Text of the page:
We all have preconceptions, we all have points of view. Not only do we have ideas, but we have opinions and countless judgments, especially about other people. We may hope to free ourselves from such a tangle, but usually what we find is that we just exchange one set of preconceptions for another.
The practice of mindfulness-awareness meditation does not take place in a vacuum. It happens within a certain context and point of view. In the Buddhist tradition, meditation is often presented in the context of view, meditation, and action. Each of these three is essential, as a system of checks and balances.
If we do not understand the view, the practice of meditation can be more of a trap than means of freeing ourselves from deception. Without an understanding of nontheism and the motivation to benefit others, meditation practice can degenerate into self-absorption and escapism. Rather than loosening our ego-clinging, it could further perpetuate our ignorance and grasping. Rather than connecting us to our world, it could draw us away from it. Meditation practice could even be a tool of aggression, a way of clearing the mind before going out to commit our next murder. Meditation in and of itself is no magical cure-all. Proper understanding and proper motivation are important. The view informs the practice.
Likewise, meditation balances view. Meditation practice is a way of loosening our solidity. Without practice, even the most inspired view can become rigid ideology. The practice of meditation brings out the futility and limitations of holding any rigid view. We see the nature of our attachment to particular viewpoints, and the simplicity of letting such views dissolve. The irony is that the proper motivation and view are essential, and at the same time, it is also essential not to grasp any view.
Action, the third component, is a balance to both view and meditation. Meditation does not matter that much if it has no effect on the rest of our life. Likewise, we could be filled with empty words that do not lead to any change whatsoever in our life or our relationship with others. We need to act on our understanding and our awareness.
Action, like view and meditation, does not stand alone. Action without clarity of view is blundering and apt to cause more harm than good. And action without meditation tends to be speedy and complex, rather than spaciousness and simple. But if these three factors are in balance, clarity of view and meditative awareness permeate all our activities.
In the Buddhist path we are bringing together our actions, our view, and our practice. It is a balance of awareness, insight, and action, working harmoniously together. In that way our energy is no longer divided or scattered, but we are fully present in whatever we do. That is what it means to be a genuine human being.
In Buddhism, the point is not simply to be accomplished meditators but to change our whole approach to life. Meditation is not merely a useful technique or mental gymnastic, but part of a balanced system designed to change the way we go about things at the most fundamental level. In this context, it is a way of exposing and uprooting the core problems of grasping and ego-clinging that separate us from one another and cause endless pain.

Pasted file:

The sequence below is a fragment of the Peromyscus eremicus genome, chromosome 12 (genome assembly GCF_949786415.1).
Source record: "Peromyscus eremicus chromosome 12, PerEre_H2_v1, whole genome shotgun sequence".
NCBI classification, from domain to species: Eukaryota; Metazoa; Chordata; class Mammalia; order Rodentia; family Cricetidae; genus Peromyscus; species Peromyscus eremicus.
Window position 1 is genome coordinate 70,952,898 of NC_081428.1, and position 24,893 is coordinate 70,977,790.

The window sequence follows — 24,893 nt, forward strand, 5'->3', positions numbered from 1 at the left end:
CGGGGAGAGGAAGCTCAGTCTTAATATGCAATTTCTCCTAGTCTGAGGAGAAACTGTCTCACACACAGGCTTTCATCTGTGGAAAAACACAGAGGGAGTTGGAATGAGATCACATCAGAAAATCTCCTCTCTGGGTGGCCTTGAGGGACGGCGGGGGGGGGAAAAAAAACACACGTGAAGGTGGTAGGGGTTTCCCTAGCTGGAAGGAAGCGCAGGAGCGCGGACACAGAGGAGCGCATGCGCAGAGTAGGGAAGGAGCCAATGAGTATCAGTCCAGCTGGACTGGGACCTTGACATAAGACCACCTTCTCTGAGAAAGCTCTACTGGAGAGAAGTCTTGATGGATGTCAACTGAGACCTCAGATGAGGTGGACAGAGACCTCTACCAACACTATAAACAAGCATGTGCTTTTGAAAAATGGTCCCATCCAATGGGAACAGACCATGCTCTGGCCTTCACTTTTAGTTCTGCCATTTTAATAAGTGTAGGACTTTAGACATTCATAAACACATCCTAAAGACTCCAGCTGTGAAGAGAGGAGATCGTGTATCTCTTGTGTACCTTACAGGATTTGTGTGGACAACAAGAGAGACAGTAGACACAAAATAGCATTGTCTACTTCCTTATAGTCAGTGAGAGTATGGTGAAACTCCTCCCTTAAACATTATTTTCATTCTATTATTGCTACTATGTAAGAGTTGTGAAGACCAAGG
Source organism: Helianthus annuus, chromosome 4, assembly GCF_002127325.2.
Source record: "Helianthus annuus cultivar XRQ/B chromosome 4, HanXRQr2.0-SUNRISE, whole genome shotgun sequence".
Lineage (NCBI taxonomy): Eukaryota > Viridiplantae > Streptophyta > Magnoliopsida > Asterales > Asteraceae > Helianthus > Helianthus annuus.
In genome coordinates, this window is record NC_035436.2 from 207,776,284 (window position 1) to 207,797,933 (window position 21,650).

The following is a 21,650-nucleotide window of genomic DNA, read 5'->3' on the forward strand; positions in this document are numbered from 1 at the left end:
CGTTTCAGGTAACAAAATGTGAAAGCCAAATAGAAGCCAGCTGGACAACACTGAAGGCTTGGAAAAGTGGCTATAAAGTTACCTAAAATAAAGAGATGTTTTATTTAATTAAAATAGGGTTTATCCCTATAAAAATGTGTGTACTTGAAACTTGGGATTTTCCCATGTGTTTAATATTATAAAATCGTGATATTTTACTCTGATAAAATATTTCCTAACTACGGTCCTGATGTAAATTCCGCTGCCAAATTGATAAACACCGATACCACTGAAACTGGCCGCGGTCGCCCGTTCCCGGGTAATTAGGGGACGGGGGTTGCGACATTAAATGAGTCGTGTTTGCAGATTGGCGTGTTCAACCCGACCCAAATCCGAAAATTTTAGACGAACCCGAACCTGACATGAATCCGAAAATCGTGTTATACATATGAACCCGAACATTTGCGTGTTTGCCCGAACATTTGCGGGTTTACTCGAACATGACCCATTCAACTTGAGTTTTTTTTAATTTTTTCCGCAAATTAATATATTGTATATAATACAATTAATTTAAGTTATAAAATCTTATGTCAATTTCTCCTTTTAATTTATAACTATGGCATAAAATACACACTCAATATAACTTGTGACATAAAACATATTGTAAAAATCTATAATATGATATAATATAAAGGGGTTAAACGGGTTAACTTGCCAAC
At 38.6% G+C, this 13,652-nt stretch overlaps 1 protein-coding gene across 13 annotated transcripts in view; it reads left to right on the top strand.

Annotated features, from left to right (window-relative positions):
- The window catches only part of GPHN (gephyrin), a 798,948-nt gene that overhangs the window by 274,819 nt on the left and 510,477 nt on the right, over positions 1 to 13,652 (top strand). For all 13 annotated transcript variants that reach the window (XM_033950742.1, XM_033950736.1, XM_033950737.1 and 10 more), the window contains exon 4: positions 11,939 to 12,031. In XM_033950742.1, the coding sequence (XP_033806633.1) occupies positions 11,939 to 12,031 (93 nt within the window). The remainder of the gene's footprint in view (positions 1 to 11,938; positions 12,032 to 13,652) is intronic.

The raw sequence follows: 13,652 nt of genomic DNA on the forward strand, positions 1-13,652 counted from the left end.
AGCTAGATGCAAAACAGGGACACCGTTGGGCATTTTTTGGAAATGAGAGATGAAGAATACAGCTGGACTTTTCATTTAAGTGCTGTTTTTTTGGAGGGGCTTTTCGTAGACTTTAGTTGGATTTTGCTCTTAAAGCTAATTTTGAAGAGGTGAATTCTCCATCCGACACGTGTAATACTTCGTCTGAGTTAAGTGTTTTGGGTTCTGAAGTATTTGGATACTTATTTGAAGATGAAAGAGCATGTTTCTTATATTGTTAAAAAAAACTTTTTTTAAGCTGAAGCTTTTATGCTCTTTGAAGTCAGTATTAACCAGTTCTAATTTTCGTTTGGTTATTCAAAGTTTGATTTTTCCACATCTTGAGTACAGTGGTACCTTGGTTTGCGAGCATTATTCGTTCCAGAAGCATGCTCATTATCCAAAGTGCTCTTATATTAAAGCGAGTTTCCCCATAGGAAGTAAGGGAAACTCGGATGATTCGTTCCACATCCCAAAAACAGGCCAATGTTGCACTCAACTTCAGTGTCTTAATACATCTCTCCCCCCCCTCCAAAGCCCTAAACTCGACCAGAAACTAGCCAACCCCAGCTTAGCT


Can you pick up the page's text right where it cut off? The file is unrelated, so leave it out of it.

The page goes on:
There are many varieties of meditation and many different contexts in which it occurs. Even within the Buddhist tradition, there are many varieties of meditation and many differences of opinion as to what meditation is all about. Yet, wherever it turns up, it is colored by one set of preconceptions or another. Nowadays, people pluck techniques such as meditation from their traditional contexts, mix and match practices from very different traditions, and apply them in new settings. Meditation practice is increasingly presented in a secular way, free of religious trappings. In the United States, this tends to place it in the general category of self-help techniques. As a result, meditation has been de-mystified for many people, who see it as one aspect of a healthy lifestyle, like working out or eating healthy food.
Meditation is used as therapy, to calm people down, as healing (to lower blood pressure, for instance, or deal with pain), and even as a way to get ahead in business, or win at sports. It is gradually becoming part of the mainstream. This is not unlike what has happened to the practice of yoga, once viewed as a sophisticated system of spiritual training, and now offered regularly. The technique may be there, but there is no heart. There is a danger that the practice of meditation could be similarly reduced. The very technique designed to undermine the power of ego-fixation could become another feather in our ego-cap.
Judy Lief is a senior student of Chögyam Trungpa, Rinpoche, who authorized her as a teacher in the Buddhist and Shambhala traditions. She is the series editor of the Dharma Ocean Series of Shambhala Publications, and the Executive Editor of Vajradhatu Publications in Halifax.
[Image: Robert Beer from Tibetan Thangka Painting: Methods and Madness by David and Janice Jackson, courtesy of Snow Lion Publications]